Jamming with some of the featured bands was very prominent back in the early days of festivals. I can remember the first Jam sessions I was in back in 68 or 69. It was at the Union Grove Old Time Fiddlers Convention. Joe Greene was there to enter the contest and Kenny Baker had just come down for the weekend to visit with Mr.Tommy Jarrell and just fiddle around.
This was a short time after Joe and Kenny did the twin fiddle recording for County Records. The little Firehouse at Union Grove was packed with Pickers...I can't remember who all of them were, I do remember Butch Robins and Roger Sprung were in the group and that I was definately the most novice banjo player there. What impressed me was Baker and Joe would fiddle a while and then nod to each picker to take a break, they didn't care how good you were, just give what you had. Then at Bean Blossom in 70 I would get with Eddie and Peanut Bush from Louisville and we would jam every night. "Peanut" I never knew her name, she was always called "Peanut" was a wonderful lady singer and Eddie was a great mandolin player with "The right timing" Bill would come by every night and take Eddie's mandolin and play and sing a few with us. Then he would then go on to the other camp sites and do the same thing until he had covered a good amount of the grounds. Those were wonderful days.
When I was working for Gibson from 86 to 93 I walked the grounds at alot of festivals and was very depressed at the amount of jamming that was there. At this point I was looking at things with diffent eyes. I was doing my own research as to potential future instrument sales and I didn't think that jamming scene looked that healthy. The only place I really saw major amounts of jamming was Grass Valley Calif. I was used to the Bean Blossom's and McClure's of the 70's where you would see the likes of Dale Whitcomb and Grant Boatwright come and play for 4 days almost non stop.
It was not uncommon to hear Bill mention on stage as he did in Cosby Tennessee in 71 "I think Joe (Stuart) and Kenny have played non stop since we landed in here on thursday, I don't think they have even been to sleep".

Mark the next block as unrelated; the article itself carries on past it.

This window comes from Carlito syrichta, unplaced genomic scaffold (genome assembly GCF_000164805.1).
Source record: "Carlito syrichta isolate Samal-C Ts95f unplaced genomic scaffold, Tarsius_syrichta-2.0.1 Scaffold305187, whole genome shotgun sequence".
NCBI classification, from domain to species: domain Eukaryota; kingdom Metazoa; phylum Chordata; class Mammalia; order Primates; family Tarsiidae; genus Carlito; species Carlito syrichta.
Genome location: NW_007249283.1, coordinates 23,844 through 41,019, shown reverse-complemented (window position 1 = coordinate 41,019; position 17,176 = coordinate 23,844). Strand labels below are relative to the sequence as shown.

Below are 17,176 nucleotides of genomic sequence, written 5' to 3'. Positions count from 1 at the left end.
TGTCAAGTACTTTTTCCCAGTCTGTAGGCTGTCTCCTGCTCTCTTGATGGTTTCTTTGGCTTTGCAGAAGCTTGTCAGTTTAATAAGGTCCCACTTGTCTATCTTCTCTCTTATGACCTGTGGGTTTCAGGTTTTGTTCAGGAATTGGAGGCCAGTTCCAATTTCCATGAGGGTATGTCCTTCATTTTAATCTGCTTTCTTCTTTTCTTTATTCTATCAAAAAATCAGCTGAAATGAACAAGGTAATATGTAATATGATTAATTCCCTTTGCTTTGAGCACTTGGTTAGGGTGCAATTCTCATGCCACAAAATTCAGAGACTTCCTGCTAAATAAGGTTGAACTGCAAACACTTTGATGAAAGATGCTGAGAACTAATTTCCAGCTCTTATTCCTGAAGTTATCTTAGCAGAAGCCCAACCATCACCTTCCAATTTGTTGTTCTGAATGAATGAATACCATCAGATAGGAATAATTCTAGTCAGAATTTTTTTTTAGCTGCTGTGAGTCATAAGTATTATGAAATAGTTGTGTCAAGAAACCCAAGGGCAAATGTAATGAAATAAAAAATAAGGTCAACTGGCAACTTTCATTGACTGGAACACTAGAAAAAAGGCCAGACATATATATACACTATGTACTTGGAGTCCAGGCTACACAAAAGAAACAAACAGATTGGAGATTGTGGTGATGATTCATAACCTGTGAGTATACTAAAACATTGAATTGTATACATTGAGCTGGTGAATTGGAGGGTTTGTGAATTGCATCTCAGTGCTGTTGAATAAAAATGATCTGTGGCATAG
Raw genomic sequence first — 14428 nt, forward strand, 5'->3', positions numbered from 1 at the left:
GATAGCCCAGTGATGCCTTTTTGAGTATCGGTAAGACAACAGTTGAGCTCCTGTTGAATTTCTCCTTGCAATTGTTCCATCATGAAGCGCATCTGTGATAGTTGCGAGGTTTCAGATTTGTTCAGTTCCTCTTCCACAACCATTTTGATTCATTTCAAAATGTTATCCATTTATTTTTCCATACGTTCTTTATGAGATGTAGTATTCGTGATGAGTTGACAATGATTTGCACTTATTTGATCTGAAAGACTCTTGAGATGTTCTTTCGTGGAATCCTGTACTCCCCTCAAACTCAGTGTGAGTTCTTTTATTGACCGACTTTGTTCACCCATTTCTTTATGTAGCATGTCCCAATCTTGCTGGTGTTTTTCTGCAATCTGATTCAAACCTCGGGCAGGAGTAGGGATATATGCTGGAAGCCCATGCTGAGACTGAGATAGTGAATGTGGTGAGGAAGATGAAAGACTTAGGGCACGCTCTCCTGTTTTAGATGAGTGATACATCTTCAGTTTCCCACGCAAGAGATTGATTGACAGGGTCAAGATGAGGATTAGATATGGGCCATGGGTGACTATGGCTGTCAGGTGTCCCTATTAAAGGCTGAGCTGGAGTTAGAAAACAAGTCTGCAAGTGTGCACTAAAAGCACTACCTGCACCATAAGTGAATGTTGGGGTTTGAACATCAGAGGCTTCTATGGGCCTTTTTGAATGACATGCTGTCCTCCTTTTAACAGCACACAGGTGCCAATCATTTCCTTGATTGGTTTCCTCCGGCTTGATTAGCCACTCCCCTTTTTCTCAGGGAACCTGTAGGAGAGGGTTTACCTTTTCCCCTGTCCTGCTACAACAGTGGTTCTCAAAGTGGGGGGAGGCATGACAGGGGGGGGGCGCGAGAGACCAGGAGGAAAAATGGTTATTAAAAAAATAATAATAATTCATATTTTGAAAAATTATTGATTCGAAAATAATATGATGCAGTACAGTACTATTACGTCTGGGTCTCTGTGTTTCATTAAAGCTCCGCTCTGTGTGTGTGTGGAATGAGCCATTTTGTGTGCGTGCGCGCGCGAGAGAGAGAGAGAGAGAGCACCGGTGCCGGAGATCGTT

After a fair amount of studying I realized why I was not seeing as much jamming back east. First many of the big time jammers had made thier way to the stage and were in performing bands and there were more listeners than pickers at the time and secondly and most important: bands were not being booked in the same festival for 2 or 3 days. In the early days of festivals, late 60's and until 71 or 72, usually bands were hired for all 3 days and most of the times stayed on the grounds from the beginning until the end of the festival. The first major groups I remember that began working one day or two was at Myrtle Beach either 71 or 72 when the Osborne Brothers and Lester Flatt either left out and went somewhere else or came in after working another date. Prior to this time there were not nearly as many festivals scattered around the country so you really didn't have anywhere else to go unless you had an individual date at a fair or auditorium anyway.
Until that point it had been common to work two or three days for a better price (per day)than just one day. I guess we could go back and check out some ads in old BU's and other publications from the period to verify when this began on a larger scale. As promoters realized that they could put more names on the flyers to create bigger lineups for the weekend the entertainers began to travel from date to date and make more money, lets say working 3 different locations for $500.00 or $600.00 per day rather than one place for 2 or 3 days and get $1,200. At this point also, most bands did not have drivers that were not in the band. When Danny Jones and I joined the Blue Grass Boys, Joe and Kenny wasted no time in putting both of us to driving the coach. Danny had been in transportation in the service and I was off the farm used to driving farm equipment so it wasn't a big leap for either of us.